It was a day of great promise, an outpouring of mass enthusiasm for ending the environmental damage that was rampant throughout the world but affected the industrialized countries, especially the U.S., most of all.
Today, 20 years later, there is more pollution, more damage to the air, the forests, the oceans, the rivers, indeed to all life. Acid rain, the ozone layer, global warming, toxic and radioactive wastes, and endangered species have become household words.
Earth Day 1970 came in the midst of the bloody carnage in Vietnam.
That year the U.S. invaded Cambodia. The Nixon government was under acute pressure from the antiwar and civil rights movements. It was a year in which huge masses of people were awakening to the real problems facing this country: war, hunger, racism, sexism, pollution.
For another five years, the U.S. government got around the movement, continuing the war while making promises of an alluring peace, at which time all these problems would be solved and above all there would be an effort to clean up the environment.
Finally the mass protests against the Vietnam War in the U.S. and all over the world put an end to it. Glowing promises then began to flow freely like water in a stream.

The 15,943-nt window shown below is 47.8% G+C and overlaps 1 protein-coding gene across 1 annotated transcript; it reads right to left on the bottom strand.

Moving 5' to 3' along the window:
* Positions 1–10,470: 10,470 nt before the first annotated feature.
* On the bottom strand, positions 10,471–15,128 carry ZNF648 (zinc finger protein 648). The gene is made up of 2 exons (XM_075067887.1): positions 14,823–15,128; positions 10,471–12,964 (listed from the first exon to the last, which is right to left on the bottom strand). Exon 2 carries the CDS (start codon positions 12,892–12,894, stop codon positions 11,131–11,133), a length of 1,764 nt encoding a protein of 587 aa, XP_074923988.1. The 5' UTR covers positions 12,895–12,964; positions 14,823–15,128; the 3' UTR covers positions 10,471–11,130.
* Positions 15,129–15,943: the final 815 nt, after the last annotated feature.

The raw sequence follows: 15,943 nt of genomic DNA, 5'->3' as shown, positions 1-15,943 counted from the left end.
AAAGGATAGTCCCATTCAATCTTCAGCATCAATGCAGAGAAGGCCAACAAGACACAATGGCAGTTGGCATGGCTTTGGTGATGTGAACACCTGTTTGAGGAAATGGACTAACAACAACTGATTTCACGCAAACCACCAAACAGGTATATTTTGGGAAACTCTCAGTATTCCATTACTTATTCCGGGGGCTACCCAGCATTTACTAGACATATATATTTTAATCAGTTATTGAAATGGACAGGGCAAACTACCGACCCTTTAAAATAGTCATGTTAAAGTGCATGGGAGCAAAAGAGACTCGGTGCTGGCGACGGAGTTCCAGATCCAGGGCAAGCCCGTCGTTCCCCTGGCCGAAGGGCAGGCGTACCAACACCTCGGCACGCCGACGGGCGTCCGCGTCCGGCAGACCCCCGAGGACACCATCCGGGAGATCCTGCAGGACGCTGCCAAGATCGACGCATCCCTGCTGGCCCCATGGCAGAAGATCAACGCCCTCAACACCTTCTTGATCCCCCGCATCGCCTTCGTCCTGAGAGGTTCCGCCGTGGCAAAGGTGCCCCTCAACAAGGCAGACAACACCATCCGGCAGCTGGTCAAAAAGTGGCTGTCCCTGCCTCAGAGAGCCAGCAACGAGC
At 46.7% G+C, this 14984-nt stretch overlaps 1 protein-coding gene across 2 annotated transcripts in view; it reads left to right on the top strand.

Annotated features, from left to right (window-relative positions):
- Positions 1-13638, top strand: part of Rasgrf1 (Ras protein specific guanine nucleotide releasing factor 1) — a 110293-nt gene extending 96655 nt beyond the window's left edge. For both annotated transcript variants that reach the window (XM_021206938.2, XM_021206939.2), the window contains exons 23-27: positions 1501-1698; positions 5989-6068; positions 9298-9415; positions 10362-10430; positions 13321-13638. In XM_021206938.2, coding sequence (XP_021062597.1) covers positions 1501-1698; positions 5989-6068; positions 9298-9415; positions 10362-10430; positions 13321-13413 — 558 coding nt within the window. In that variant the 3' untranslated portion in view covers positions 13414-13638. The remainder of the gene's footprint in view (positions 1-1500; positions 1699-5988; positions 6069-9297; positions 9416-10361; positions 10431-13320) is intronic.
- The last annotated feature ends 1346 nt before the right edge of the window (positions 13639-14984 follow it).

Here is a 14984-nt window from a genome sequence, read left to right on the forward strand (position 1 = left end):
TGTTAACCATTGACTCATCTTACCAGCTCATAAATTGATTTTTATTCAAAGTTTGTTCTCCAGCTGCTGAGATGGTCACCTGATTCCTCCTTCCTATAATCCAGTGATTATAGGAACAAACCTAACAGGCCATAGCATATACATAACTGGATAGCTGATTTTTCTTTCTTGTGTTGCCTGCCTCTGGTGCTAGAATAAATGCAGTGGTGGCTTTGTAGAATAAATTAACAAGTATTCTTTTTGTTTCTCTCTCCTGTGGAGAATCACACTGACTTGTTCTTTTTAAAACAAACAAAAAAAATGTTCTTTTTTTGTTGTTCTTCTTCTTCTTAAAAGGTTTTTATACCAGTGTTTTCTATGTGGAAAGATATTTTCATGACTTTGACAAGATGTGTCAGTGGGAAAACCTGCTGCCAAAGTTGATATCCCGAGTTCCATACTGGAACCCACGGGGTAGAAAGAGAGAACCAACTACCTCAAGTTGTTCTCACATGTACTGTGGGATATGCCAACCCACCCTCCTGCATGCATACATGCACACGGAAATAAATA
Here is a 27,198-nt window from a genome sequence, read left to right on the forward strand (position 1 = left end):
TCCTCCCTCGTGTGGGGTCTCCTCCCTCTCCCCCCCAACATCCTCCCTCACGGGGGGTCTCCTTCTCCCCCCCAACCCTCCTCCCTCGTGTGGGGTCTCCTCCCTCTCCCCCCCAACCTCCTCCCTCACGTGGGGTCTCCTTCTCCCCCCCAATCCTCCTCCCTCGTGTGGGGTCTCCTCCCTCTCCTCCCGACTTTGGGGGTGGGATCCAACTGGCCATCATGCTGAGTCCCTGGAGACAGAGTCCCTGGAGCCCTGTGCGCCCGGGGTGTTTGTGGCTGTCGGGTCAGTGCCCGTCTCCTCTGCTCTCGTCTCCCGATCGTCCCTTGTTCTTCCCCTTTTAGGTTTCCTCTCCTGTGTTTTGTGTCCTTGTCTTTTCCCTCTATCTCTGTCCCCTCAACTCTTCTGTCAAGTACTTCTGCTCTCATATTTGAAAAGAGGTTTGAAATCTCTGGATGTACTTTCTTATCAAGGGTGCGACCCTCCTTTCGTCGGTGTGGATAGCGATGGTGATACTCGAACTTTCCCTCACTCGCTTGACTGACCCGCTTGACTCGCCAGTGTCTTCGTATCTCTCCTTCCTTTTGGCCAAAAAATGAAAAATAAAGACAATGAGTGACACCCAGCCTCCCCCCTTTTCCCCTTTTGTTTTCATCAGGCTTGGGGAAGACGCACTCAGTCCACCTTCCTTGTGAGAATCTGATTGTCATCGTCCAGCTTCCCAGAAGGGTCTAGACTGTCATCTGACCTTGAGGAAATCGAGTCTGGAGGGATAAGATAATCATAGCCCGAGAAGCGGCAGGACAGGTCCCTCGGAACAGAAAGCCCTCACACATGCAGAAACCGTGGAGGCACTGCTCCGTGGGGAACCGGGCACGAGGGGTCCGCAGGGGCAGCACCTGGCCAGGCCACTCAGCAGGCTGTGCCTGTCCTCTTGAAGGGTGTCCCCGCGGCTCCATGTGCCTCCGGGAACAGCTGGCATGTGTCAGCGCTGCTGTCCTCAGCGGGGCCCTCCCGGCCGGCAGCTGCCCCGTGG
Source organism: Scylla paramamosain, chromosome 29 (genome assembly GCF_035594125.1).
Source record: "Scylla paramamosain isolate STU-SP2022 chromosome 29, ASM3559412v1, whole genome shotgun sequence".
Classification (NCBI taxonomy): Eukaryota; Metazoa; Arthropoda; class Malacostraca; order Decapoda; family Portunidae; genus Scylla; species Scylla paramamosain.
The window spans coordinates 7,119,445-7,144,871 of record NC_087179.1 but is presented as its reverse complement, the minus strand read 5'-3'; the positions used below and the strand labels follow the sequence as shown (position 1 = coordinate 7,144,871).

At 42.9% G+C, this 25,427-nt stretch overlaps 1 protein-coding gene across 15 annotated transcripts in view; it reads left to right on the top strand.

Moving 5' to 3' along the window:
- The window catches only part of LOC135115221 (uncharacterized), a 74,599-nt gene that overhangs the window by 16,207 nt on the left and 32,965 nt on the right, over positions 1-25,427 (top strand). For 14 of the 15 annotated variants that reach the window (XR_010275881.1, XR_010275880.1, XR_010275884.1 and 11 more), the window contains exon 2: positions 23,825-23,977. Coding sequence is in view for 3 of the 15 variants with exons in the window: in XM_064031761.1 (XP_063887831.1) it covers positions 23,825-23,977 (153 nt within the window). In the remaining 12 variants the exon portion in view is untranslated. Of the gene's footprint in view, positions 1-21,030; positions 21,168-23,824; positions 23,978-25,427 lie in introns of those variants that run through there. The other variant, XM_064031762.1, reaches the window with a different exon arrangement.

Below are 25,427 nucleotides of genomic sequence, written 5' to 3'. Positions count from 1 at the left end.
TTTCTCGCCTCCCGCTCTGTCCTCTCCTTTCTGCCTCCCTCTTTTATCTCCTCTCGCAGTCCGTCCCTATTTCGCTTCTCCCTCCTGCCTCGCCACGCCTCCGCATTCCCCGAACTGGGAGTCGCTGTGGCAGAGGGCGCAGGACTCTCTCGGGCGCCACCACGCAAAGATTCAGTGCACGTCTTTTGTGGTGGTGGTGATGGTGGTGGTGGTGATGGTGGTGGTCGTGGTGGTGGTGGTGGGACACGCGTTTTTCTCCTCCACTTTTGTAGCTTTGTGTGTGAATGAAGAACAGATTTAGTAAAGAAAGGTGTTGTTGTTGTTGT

Now, it was said, the air would be cleaned up, nuclear waste would be eliminated, and environmentally clean plants would be built. Polluting sources of energy like coal, petroleum and nuclear energy would be put under strict governmental control. The damage would first be reduced and eventually, certainly by 1990, would be eliminated.
Promises of peacetime conversion
Such were the promises 20 years ago. You can look them up in the yellowed pages of the old newspapers. “Conversion planning” was the buzzword. Military-related companies especially were anxious to show they had already drawn up the blueprints for converting to cleaner, more peaceful methods of production.